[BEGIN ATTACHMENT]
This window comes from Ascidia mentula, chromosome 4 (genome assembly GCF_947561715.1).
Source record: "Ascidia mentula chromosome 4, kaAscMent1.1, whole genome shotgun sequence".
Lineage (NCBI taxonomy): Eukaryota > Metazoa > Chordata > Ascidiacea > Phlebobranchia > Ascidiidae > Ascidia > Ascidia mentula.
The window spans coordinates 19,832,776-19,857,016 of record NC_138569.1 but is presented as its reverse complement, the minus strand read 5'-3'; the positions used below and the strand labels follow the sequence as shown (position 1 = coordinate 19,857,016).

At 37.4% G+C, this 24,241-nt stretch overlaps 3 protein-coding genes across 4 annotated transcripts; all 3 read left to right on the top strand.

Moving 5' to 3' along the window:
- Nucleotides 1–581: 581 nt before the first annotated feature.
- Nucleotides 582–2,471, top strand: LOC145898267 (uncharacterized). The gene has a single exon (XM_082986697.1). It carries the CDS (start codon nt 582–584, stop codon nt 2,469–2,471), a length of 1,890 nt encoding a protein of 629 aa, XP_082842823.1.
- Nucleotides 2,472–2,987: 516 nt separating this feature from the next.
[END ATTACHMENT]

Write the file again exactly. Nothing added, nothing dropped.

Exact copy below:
This window comes from Ascidia mentula, chromosome 4 (genome assembly GCF_947561715.1).
Source record: "Ascidia mentula chromosome 4, kaAscMent1.1, whole genome shotgun sequence".
Lineage (NCBI taxonomy): Eukaryota > Metazoa > Chordata > Ascidiacea > Phlebobranchia > Ascidiidae > Ascidia > Ascidia mentula.
The window spans coordinates 19,832,776-19,857,016 of record NC_138569.1 but is presented as its reverse complement, the minus strand read 5'-3'; the positions used below and the strand labels follow the sequence as shown (position 1 = coordinate 19,857,016).

At 37.4% G+C, this 24,241-nt stretch overlaps 3 protein-coding genes across 4 annotated transcripts; all 3 read left to right on the top strand.

Moving 5' to 3' along the window:
- Nucleotides 1–581: 581 nt before the first annotated feature.
- Nucleotides 582–2,471, top strand: LOC145898267 (uncharacterized). The gene has a single exon (XM_082986697.1). It carries the CDS (start codon nt 582–584, stop codon nt 2,469–2,471), a length of 1,890 nt encoding a protein of 629 aa, XP_082842823.1.
- Nucleotides 2,472–2,987: 516 nt separating this feature from the next.